Coalition Secretary of State for Business, Innovation and Skills, and former Lib Dem Leader, Sir Vince Cable (@VinceCable) today (3 Aug) launches Cable Comments, a series of interviews with leading figures from the world of politics and foreign affairs.
First in the series is an encounter between Cable and former Universities Minister, Lord (David) Willetts, where - ten years on - they discuss where their reforms to university funding succeeded, and where mistakes were made. Willetts calls for fresh changes to the system, to reduce accumulated student debt.
“The basic idea that by and large people who go into Higher Education are paid more, and therefore it’s reasonable to expect you to pay back if you’re in a well-paying job – but otherwise not to pay back – is a defensible principle that makes a lot of sense. All parties in government have operated a system like that.
“But personally, I think the threshold at which people start repaying the loans is now too high, at approaching £30,000. You could imagine a new deal, lowering the threshold but cutting the interest rate, so you start paying back sooner and the debt doesn’t grow by as much.”
Asked by Cable what he would tackle if he had the opportunity to be a Minister again, Willetts says England’s “guilty secret” is having the Western world’s youngest graduates, because school students specialise early by international standards, often giving up maths and sciences, or humanities subjects, by the age of 16.
Universities therefore need to change the way they recruit, he argues, expecting less prior knowledge of the subject students are applying for, to avoid people knowing “a lot about a little, but very little about everything else”.
“One other thing I regret is that we expected a lot more innovation in courses, the universities reforming – following the tuition fee reforms – and it never happened.”
In the same episode, Sir Vince interviews Shakira Martin, former President of the National Union of Students. Martin was raised as one of nine siblings in Lewisham, South East London and left home at 16.
She gained a diploma in education and training at Lewisham and Southwark College, and won the presidency of the NUS as a staunch advocate of the further education sector.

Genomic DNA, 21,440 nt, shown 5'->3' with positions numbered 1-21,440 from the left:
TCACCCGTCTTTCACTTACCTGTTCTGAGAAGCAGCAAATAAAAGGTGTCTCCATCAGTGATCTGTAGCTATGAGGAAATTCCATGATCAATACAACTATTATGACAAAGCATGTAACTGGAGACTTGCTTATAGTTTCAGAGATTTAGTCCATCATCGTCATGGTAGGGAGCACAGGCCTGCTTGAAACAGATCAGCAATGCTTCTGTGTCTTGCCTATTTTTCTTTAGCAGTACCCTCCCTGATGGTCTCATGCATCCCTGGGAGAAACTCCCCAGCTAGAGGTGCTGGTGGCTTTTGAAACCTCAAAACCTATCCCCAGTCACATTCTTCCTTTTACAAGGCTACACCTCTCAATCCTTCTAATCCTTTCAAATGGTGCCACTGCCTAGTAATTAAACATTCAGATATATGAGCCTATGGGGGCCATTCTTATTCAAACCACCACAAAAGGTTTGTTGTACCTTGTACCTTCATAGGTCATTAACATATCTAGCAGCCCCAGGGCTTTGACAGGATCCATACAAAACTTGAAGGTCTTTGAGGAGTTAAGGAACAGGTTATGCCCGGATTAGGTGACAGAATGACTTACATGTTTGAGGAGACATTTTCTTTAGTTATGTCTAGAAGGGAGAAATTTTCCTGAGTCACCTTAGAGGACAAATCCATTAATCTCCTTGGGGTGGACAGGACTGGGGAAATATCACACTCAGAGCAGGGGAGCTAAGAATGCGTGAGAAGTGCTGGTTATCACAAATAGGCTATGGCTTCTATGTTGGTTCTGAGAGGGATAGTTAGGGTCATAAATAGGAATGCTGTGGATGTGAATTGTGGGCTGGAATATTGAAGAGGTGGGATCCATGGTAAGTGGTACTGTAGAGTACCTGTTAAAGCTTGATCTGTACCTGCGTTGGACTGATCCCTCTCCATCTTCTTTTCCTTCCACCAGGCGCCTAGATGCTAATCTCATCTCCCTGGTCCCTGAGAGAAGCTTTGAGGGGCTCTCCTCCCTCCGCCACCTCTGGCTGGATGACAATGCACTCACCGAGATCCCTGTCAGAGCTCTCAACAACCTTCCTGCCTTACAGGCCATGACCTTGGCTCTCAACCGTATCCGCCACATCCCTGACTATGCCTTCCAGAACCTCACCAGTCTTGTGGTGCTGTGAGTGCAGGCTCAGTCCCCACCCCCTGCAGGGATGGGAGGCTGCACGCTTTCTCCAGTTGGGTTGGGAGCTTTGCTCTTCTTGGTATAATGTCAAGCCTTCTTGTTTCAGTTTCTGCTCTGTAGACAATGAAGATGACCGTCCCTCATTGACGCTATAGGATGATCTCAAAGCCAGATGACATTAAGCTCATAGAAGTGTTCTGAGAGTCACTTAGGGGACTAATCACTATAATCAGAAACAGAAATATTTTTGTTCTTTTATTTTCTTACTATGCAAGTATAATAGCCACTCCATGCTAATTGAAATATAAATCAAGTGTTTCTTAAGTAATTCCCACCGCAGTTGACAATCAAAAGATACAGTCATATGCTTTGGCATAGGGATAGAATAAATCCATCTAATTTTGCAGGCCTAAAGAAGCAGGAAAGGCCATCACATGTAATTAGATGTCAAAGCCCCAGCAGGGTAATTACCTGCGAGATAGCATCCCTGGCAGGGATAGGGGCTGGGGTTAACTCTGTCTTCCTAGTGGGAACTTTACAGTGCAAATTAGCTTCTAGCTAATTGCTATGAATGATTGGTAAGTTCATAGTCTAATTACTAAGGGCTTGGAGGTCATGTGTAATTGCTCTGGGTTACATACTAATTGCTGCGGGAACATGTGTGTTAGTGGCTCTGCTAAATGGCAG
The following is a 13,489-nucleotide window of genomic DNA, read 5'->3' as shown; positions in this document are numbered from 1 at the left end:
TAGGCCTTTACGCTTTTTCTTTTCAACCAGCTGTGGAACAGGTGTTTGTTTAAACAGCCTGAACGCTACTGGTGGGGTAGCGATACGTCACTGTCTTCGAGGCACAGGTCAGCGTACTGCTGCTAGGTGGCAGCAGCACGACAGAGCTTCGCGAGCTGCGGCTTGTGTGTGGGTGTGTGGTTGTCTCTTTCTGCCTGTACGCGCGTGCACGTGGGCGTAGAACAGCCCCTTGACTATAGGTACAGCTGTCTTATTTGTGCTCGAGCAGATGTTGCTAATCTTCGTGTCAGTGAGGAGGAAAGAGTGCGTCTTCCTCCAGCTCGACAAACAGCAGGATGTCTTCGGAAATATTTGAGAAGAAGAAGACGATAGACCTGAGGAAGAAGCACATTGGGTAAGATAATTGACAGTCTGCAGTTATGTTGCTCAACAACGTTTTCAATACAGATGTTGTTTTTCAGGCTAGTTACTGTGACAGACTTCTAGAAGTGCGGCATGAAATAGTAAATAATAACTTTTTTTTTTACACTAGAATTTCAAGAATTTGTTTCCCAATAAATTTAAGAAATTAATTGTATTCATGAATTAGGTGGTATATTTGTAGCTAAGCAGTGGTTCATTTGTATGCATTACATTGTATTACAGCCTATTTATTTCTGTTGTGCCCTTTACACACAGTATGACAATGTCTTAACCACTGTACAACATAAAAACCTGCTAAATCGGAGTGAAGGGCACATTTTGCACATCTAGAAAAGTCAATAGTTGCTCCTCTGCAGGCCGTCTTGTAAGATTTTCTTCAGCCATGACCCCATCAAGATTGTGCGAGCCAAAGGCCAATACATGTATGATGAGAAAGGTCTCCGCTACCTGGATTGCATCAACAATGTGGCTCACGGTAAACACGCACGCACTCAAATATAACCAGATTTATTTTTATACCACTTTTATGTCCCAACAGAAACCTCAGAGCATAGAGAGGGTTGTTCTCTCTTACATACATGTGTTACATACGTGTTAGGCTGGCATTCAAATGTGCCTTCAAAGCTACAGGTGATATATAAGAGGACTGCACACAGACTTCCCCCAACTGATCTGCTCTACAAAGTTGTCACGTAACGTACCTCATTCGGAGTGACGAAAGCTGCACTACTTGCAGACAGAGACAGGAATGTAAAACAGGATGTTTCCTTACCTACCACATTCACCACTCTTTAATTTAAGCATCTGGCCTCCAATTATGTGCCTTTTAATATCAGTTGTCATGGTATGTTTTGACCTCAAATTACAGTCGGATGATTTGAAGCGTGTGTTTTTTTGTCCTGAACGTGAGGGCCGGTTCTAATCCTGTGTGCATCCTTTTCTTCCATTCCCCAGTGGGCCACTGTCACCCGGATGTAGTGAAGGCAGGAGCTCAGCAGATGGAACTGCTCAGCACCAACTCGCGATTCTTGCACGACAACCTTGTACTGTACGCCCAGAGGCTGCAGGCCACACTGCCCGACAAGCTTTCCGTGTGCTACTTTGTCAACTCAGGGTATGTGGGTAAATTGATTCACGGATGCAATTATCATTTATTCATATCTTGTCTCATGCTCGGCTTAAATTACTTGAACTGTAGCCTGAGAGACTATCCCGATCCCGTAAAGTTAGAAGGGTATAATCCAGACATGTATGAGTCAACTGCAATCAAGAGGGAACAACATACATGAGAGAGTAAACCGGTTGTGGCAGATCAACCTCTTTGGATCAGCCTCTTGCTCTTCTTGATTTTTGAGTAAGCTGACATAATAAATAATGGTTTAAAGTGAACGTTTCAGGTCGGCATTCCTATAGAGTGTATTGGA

Speaking on Cable Comments she says,
“Getting in [to university or further education] is just one part. Getting on is the changemaking part. I want to see an education system really understands that the student experience is about more than the just what they get in the classroom, it's about extracurricular activities, it's about the sense of belonging, it's about the students' union.”
Debora Streatfield, founder of social mobility specialists MyBigCareer, is Cable’s final guest of the inaugural episode. She runs a successful scheme inspiring school students in disadvantaged areas to take up apprenticeship opportunities.
Future episodes – to be released in September – will include an interview with Grace Blakely at the Hay Festival about Cable’s book Money and Power, and a series on China featuring expert academics on human rights and economic development.
Commenting ahead of the release, Sir Vince Cable, said:
“This is an opportunity to embrace a medium I’ve always enjoyed contributing to. We have taken time in these podcast episodes to look properly at the detail of everything from tuition fees to Taiwan.
“In this first episode, David Willetts applies his trademark ‘two brains’ to the next round of education reforms Britain needs. I support his call particularly to ensure students get a more rounded education beyond the age of 16. Meanwhile, Shakira Martin and Deborah Streatfield bring a much needed ‘reality check’ to the politicians, drawing on their experience on the frontline in education.
“I hope the series will be informative and revealing for Politicos, and for others just dipping their toes in the water.”